The music memoir market used to be a reliable parade of salacious narratives, led by a cast of swaggering archetypes. Then came books by Viv Albertine, Tracey Thorn and Chrissie Hynde in recent years, neatly picking apart music industry cliches and dismantling egos. Next to them, this biography feels desperately passe, from its subheading onwards.

Until his death in 2002, John Entwistle was the bassist of the Who, a band whose approach to rock music was committed and spirited, and continues to be. He was a brilliant musician who learned piano, trumpet and french horn as a child, before finding the instrument that would define his career in the late 1950s (he designed his first bass and got it made in a local timber yard). Not long before his death (of a heart attack in a Las Vegas hotel, after a night of sex, drink and cocaine – only a small amount, it’s made clear – at 57), he started writing snatches of autobiography. His prologue lays out the character we’re dealing with: “We were arrogant, anarchistic arseholes and we loved it!… we changed the face of rock and everybody else took the credit.”

Under the guidance of Entwistle’s first wife, Alison, and his son, Christopher, former Q editor Paul Rees has been tasked with fashioning his sketches into a book. No one expects a woke counter-narrative running alongside every scene, but Rees’s choice of material, without proper interrogation of its context and impact, often makes this a deeply uncomfortable read.

After touring in America, he doesn’t have sex with his wife for two weeks, ‘in case he’d picked something up’

It’s a shame when some of Entwistle’s early writings – when he’s not talking about himself – are full of colourful details on what Britain was like after the war. Houses were painted “camouflage green or brown, Spitfire cream or battleship grey”, and the grandparents who helped bring him up are fantastically realised characters. His parents separated when he was a toddler, his trumpeter father upping sticks with his new family in Newport when Entwistle was 14. What fertile ground for mining the musician’s mind. It remains untouched.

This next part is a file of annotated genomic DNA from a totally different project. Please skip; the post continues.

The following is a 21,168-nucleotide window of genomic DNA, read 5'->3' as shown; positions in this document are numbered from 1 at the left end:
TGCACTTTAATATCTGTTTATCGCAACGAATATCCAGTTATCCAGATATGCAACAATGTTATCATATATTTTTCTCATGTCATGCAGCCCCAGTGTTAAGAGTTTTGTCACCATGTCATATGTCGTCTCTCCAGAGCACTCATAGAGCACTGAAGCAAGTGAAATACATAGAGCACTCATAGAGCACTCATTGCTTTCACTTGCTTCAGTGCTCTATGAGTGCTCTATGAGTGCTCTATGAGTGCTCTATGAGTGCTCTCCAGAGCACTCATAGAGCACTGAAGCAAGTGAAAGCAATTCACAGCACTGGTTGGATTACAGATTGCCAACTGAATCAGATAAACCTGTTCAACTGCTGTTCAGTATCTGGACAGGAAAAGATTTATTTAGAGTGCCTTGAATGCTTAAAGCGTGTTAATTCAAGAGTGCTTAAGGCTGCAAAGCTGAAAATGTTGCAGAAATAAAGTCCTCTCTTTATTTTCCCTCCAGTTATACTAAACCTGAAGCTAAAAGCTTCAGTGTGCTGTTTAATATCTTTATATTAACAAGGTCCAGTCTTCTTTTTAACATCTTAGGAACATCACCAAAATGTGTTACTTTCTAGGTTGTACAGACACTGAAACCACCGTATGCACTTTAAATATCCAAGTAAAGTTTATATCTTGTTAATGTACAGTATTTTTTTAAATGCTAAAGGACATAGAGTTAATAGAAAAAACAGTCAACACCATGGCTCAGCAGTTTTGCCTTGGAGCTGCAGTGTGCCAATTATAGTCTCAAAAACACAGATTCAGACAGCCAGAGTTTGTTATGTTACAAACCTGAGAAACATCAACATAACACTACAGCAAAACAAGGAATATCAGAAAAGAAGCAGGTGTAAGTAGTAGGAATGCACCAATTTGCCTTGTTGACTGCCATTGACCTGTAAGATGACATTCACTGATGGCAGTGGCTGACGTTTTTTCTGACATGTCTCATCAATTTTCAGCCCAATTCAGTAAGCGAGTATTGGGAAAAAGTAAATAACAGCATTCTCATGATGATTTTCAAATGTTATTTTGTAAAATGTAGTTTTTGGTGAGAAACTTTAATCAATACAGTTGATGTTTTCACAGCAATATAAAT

Entwistle was already playing trad jazz with Pete Townshend at this point. They joined an older boy at school, Roger Daltrey, in 1960, as the Detours, and became the Who in 1964, shortly after Keith Moon rolled in – a wild-eyed bull in a china shop next to Entwistle’s Ox (a name he got thanks to his youthful constitution for alcohol and drugs).

This book doesn’t quite convey how thrilling the Who’s music, and Entwistle’s urgent, virtuosic bass-playing, could be. The closest we get is Rees’s description of 1965 single My Generation: “[it was] snot-nosed, scuff-kneed and the work of a band more likely to pick a fight than pick up a sitar”. Entwistle does a better job of summing up their giddier moments. He’s especially waspish about his bandmates: “Pete [Townshend], as usual, was surrounded by journalists. He’d worn a jacket woven with hundreds of little fairy lights in case they hadn’t noticed him.” The Who’s music then takes a backseat as Entwistle’s other “greatest rock star” attributes take over, namely being oafish, buying crazy things for his mansion and enjoying the company of women who aren’t his wife.

This is where the book really sours. An early holiday photo of Alison by him is captioned “grazing cow”. He bans her from returning to work after they marry; he mocks her crying on the doorstep when he leaves in a letter to his mother. When she gets pregnant, he opens the car door for her (“I was special that day,” Alison says), and after touring in America, he doesn’t have sex with her for two weeks, “in case he’d picked something up”. Entwistle’s last partner, Lisa, is also given a horrible savaging, to which she can’t answer, because she’s dead. You pity her family.

These details stack up without comment, presented alongside remarks from people such as the Who’s former tour manager John “Wiggy” Wolff saying Entwistle was “very moral, very upstanding”. If we are meant to read more between the lines, it isn’t clear: in 2020, it just reads as depressing and obsolete.

So too is what ends the story: not a new, revealing detail about Entwistle the man, or his connections with his band or their fans, but a lyric for a lost song of Entwistle’s called She Ain’t My Kind of Girl (Big Girls Always Make Me Cry). It’s introduced by Rees as if it will be hugely important. The lyrics go: “Too big to get my arms around/Not too pleasing on my eyes/ My head’s too small for that big fat thumb to push me down in size.”

If Entwistle was the last of the great rock stars, then good riddance. Let’s hope music memoirs of this nature go the same way.

The Ox: The Last of the Great Rock Stars by Paul Rees is published by Constable (£20). To order a copy go to guardianbookshop.com. Free UK p&p over £15

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